If you use an introductory word.

An introductory word also requires a comma after it. 

Examples:

- Actually, commas after introductory words are necessary.

- However, I prefer not to use many introductory words.

- Really, too many of them interrupt the reading flow.

With compound adjectives.

If you use more than one adjective to describe a noun, you should use a comma between them. For example, in describing a man as old and wrinkled, say: The old, wrinkled man stood.

If you were to say: The dark skinned man stood, you would not use a comma between "dark" and "skinned" because dark modifies not man but the man's skin. However, in the example, "The old, wrinkled man stood," both old and wrinkled modify the noun "man."

Sometimes this can be ambiguous and depends upon the author's intention. Such as: The newly painted red house had burned. You could add a comma after "newly painted" and before "red," saying: The newly painted, red house had burned. But, if the author meant to intend to specify that it was the house which was newly painted red, and not a house that was newly painted blue, perhaps the neighboring house, then you could omit that comma and leave it as given. In instances like these, it's usually best to rephrase for clarity's sake. Here you might say: The house, which was newly painted red, had burned.

With nonrestrictive modifiers.

A nonrestrictive modifier is one that doesn't restrict the meaning of the rest of the sentence. In other words, if you remove a nonrestrictive modifier, it won't change the meaning of the sentence. (For the record, you could remove "if you remove a nonrestrictive modifier" from that sentence and, as long as the prior sentence remains in place, it won't change the meaning of the sentence. And in explaining that sentence, I just used another nonrestrictive modifier.... Ah, grammar.)

For example (nonrestrictive modifier):

- The cheese, which is in the refrigerator, has started to mold.

Versus (restrictive modifier): 

- The cheese that is in the refrigerator has started to mold.

There is a slight difference in effect here. In the first example, it is suggested that all the author's cheese is in the refrigerator and has started to mold. In the second sentence, it's implied that it's only the cheese in the refrigerator that has started to mold, not the cheese stored elsewhere.

Quick tip: Pay attention to your use of "that" and "which," both of which will tip you off as to whether you are using a nonrestrictive or a restrictive modifier. If you can remove the phrase without affecting the meaning of the sentence, use "which" and surround the phrase with commas. If you can't remove the phrase without changing the meaning, use "that" and no commas.

Bonus: Before a quotation that's followed or preceded by a tag.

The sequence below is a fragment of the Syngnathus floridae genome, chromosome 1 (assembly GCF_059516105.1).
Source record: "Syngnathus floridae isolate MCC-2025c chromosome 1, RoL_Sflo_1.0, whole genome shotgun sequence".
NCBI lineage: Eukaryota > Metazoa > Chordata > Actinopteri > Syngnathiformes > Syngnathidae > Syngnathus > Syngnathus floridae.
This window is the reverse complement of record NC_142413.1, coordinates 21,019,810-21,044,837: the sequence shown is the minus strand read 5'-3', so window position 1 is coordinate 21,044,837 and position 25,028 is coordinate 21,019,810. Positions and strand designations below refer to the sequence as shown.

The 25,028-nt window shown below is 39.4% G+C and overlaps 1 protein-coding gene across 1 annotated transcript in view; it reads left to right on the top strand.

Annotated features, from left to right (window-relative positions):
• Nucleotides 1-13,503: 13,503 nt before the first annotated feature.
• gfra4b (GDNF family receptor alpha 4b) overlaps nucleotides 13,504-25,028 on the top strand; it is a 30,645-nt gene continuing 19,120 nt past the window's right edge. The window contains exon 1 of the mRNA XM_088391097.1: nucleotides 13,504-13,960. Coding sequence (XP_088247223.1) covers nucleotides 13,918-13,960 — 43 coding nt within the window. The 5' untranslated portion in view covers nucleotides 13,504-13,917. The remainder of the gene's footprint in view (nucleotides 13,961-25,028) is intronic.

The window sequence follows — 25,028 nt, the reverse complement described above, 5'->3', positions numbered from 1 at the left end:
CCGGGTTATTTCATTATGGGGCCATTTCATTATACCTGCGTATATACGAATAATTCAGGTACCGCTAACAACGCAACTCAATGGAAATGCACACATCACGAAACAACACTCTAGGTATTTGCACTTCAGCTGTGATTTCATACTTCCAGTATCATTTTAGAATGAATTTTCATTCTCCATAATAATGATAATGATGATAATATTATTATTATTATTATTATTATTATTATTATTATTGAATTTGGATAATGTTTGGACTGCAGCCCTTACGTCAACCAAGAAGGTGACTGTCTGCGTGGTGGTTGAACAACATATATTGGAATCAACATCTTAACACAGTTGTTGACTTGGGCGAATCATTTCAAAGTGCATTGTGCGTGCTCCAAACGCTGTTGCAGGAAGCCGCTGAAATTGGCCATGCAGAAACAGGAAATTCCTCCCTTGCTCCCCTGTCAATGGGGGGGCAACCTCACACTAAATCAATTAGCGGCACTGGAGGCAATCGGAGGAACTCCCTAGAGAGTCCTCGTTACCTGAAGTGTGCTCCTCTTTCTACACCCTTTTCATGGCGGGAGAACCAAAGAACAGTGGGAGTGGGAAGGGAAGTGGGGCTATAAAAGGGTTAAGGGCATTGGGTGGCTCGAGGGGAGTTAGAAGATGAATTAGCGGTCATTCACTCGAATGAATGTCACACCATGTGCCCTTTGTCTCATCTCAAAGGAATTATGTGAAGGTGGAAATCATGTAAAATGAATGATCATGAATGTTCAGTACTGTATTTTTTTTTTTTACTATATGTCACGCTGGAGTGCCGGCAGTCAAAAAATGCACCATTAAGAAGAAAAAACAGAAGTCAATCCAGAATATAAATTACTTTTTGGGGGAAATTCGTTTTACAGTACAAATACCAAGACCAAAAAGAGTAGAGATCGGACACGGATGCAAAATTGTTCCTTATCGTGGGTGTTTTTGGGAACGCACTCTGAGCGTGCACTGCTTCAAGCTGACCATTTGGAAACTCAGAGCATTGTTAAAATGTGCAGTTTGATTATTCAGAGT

In fiction writing, you often use commas that you don't commonly use with non-fiction. Case in point: dialogue.

Examples: 

- "She helped me out of a tough situation," Bill said.

- John answered, "Yes, she did the same for me."

Lots of writers have a tough time with commas and punctuation around quotes, but it's really quite simple. If the sentence within the quote is not a question or exclamation, it requires a comma or period.

Further examples:

- "I didn't like it when she said that."

- "I didn't like it when she said that!" I snapped.

- "Did you like it when she said that?" the counselor asked.

Now, to further complicate (or clarify), I just want to give two more examples.

- "I didn't like it when she said that." To emphasize my point, I slammed my fist down on the table.

- "But didn't you like it when she said that?" The counselor tilted his head at me as if he thought I was lying.

Okay. Both those sentences above are right. Why? Because there are no dialogue tags. Instead, I've replaced the tags with something called "action beats" to identify the speakers. 

Bonus: Around a direct address.

One additional instance where fiction writers often have difficulties with using commas is around a direct address. A direct address is where you use someone's name in addressing them. 

Example,

- Hey, Bill, did you see that post I wrote about commas?

- Hi, Jenny, it's so nice to see you here reading my blog today.

Note the comma usage before and after the person's name. You could also replace the name with another noun like so:

- Hey, you, did you see that post I wrote about commas? 

And so on.

Conclusion

Well, there we have a not-so-short post about commas. Hopefully it answers some of your questions and clarifies the more murky aspects of comma usage.

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Do Storytelling & Grammar Go Hand-in-Hand?